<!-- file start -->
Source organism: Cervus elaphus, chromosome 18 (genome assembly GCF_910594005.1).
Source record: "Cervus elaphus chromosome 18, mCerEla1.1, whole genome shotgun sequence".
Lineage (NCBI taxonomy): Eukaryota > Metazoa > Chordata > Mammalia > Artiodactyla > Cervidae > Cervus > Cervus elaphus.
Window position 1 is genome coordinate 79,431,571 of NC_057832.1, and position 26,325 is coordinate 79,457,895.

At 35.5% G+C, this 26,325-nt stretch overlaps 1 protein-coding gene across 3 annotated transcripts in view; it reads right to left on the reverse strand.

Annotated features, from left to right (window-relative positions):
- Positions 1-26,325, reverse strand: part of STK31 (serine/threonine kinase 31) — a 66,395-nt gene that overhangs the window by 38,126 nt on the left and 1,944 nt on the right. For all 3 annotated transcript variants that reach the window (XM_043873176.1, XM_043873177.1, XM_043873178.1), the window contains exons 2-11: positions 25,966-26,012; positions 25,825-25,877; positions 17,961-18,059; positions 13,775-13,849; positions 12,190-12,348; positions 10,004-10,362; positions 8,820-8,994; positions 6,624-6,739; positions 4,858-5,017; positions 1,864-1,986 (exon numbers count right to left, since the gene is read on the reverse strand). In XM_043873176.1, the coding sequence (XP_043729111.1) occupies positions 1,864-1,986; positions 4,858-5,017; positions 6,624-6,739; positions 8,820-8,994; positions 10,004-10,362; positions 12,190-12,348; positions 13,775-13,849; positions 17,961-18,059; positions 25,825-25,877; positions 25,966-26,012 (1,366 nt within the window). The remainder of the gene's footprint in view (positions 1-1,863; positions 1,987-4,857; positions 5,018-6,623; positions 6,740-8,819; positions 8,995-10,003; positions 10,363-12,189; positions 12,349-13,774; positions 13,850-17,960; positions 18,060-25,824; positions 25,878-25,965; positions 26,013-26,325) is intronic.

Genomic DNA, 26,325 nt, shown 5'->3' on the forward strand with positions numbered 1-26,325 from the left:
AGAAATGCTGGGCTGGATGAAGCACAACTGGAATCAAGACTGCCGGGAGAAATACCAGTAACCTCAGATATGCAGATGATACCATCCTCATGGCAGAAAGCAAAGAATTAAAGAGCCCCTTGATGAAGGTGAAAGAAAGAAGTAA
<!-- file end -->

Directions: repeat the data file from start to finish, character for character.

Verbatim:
Source organism: Cervus elaphus, chromosome 18 (genome assembly GCF_910594005.1).
Source record: "Cervus elaphus chromosome 18, mCerEla1.1, whole genome shotgun sequence".
Lineage (NCBI taxonomy): Eukaryota > Metazoa > Chordata > Mammalia > Artiodactyla > Cervidae > Cervus > Cervus elaphus.
Window position 1 is genome coordinate 79,431,571 of NC_057832.1, and position 26,325 is coordinate 79,457,895.

At 35.5% G+C, this 26,325-nt stretch overlaps 1 protein-coding gene across 3 annotated transcripts in view; it reads right to left on the reverse strand.

Annotated features, from left to right (window-relative positions):
- Positions 1-26,325, reverse strand: part of STK31 (serine/threonine kinase 31) — a 66,395-nt gene that overhangs the window by 38,126 nt on the left and 1,944 nt on the right. For all 3 annotated transcript variants that reach the window (XM_043873176.1, XM_043873177.1, XM_043873178.1), the window contains exons 2-11: positions 25,966-26,012; positions 25,825-25,877; positions 17,961-18,059; positions 13,775-13,849; positions 12,190-12,348; positions 10,004-10,362; positions 8,820-8,994; positions 6,624-6,739; positions 4,858-5,017; positions 1,864-1,986 (exon numbers count right to left, since the gene is read on the reverse strand). In XM_043873176.1, the coding sequence (XP_043729111.1) occupies positions 1,864-1,986; positions 4,858-5,017; positions 6,624-6,739; positions 8,820-8,994; positions 10,004-10,362; positions 12,190-12,348; positions 13,775-13,849; positions 17,961-18,059; positions 25,825-25,877; positions 25,966-26,012 (1,366 nt within the window). The remainder of the gene's footprint in view (positions 1-1,863; positions 1,987-4,857; positions 5,018-6,623; positions 6,740-8,819; positions 8,995-10,003; positions 10,363-12,189; positions 12,349-13,774; positions 13,850-17,960; positions 18,060-25,824; positions 25,878-25,965; positions 26,013-26,325) is intronic.

Genomic DNA, 26,325 nt, shown 5'->3' on the forward strand with positions numbered 1-26,325 from the left:
AGAAATGCTGGGCTGGATGAAGCACAACTGGAATCAAGACTGCCGGGAGAAATACCAGTAACCTCAGATATGCAGATGATACCATCCTCATGGCAGAAAGCAAAGAATTAAAGAGCCCCTTGATGAAGGTGAAAGAAAGAAGTAA